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YouTube wins against anti-censorship lawsuit filed by LGBT creators

YouTube has won against all major anti-censorship complaints made against it.
If you're tired of censorship, cancel culture, and the erosion of civil liberties subscribe to Reclaim The Net.

A federal judge ruled in Google’s favor in a lawsuit against YouTube by “LGBT content creators.” YouTube was accused of infringing on the content creators First Amendment rights by censoring their content.

The lawsuit against Google was brought by Divino Group and other content creators in August 2019. District Court Magistrate Virginia DeMarchi dismissed ruled against the content creators because YouTube and Google are private entities that are not obligated to respect the First Amendment rights against restricting free speech.

We obtained a copy of the ruling for you here.

“Plaintiffs do not state a claim for violation of the First Amendment because defendants are not state actors,” the judge wrote in the ruling. Unlike government officials and organizations, private groups do not have to respect free speech rights.

The content creators were suing because YouTube censored their content by preventing ads from running in some of their videos and placing age restrictions. Some of the videos got a “restricted mode” designation, which allows YouTube users to avoid seeing content showing crime, drug use, war, sexual activity, and other topics primarily aimed at adult audiences.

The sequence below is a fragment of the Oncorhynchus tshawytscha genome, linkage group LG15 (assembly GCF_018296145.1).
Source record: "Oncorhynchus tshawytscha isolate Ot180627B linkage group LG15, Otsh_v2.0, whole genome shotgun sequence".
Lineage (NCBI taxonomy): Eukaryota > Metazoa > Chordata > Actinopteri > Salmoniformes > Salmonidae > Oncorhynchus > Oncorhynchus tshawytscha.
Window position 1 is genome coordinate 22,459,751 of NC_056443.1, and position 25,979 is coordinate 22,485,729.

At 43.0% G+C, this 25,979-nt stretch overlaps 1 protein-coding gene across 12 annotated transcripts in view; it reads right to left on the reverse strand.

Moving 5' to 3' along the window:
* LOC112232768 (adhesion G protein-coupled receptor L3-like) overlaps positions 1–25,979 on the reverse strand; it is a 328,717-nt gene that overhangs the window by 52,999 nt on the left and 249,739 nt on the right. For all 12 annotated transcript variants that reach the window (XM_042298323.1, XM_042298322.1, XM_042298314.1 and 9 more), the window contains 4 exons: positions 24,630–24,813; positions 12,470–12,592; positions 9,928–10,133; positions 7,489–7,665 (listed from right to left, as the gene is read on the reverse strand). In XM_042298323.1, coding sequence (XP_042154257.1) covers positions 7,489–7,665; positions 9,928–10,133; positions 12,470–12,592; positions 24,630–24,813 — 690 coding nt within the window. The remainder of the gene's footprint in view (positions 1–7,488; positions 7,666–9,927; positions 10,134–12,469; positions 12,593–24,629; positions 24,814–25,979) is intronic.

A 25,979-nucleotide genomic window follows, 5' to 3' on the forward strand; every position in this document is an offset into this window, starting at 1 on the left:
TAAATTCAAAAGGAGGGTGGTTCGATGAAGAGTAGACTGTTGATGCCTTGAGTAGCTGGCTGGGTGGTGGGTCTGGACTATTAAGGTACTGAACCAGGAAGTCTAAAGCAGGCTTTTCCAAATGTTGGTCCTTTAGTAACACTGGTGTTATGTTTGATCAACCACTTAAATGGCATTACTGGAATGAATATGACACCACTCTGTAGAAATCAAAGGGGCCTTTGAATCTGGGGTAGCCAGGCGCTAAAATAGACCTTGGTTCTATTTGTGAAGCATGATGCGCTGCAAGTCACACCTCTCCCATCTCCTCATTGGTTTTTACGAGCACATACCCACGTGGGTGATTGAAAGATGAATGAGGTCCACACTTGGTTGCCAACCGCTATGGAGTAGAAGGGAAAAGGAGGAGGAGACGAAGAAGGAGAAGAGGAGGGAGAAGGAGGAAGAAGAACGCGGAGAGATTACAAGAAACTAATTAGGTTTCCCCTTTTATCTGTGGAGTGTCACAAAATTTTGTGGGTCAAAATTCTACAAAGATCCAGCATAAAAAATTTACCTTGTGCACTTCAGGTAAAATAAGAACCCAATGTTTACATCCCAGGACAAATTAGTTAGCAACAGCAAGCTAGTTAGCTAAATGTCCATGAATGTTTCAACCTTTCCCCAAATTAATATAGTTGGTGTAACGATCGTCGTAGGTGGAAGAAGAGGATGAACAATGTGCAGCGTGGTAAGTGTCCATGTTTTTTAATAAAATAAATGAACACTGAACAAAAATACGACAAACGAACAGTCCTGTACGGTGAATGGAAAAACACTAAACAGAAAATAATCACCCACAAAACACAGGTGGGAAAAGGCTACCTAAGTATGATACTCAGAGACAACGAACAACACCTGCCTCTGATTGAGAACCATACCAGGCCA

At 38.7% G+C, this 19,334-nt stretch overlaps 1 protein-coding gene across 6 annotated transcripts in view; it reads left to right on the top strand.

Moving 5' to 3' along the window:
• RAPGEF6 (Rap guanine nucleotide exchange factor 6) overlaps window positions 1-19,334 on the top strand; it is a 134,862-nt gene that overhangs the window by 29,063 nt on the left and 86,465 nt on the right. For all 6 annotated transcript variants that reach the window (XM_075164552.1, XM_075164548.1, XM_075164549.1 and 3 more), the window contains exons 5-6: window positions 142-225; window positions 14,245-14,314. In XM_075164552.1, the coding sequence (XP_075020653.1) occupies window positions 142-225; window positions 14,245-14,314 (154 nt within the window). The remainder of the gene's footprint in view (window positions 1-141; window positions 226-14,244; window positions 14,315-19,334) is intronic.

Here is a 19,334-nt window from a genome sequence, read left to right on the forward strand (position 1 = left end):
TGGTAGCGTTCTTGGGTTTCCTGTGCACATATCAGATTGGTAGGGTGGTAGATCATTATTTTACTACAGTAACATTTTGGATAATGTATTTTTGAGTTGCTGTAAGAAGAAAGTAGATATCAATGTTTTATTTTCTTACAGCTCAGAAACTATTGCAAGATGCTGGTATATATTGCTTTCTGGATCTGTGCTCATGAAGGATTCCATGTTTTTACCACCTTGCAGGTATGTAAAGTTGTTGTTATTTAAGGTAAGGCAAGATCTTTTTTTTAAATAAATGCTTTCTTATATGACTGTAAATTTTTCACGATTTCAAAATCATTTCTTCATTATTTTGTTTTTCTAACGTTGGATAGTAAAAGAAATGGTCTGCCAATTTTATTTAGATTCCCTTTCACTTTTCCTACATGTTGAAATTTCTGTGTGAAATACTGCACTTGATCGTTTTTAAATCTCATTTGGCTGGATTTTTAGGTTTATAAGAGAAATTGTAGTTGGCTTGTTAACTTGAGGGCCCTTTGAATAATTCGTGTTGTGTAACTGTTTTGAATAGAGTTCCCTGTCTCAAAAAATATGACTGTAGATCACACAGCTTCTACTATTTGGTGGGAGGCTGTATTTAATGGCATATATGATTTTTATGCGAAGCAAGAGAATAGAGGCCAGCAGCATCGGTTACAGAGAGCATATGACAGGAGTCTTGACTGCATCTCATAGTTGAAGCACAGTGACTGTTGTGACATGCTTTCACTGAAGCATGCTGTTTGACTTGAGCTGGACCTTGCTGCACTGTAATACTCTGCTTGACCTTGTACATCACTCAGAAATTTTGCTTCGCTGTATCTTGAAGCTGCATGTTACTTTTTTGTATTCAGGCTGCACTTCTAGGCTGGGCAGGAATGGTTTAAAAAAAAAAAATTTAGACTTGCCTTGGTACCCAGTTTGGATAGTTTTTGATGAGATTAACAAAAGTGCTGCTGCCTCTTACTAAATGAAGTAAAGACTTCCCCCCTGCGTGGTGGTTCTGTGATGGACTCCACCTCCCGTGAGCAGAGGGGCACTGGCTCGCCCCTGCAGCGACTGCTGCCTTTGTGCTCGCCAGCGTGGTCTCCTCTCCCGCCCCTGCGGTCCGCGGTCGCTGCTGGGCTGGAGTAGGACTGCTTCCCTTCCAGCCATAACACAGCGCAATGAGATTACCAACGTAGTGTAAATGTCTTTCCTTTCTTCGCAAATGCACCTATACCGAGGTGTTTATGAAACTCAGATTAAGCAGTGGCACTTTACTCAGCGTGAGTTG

According to the plaintiff’s, YouTube’s restrictions violated the First Amendment and the California civil rights laws against discrimination on the basis of sexuality. That claim was dismissed with prejudice, meaning it can’t be brought up again.

The judge referred to a case brought to the federal appellate court last year by Prager University against Google, where the ruling was the same.

They also claimed that the “restricted mode” designation put on some of their videos is some form of false advertising. The judge also dismissed this claim, but without prejudice. She allowed the plaintiff’s up to January 20 to redraft the complaint and bring it again.

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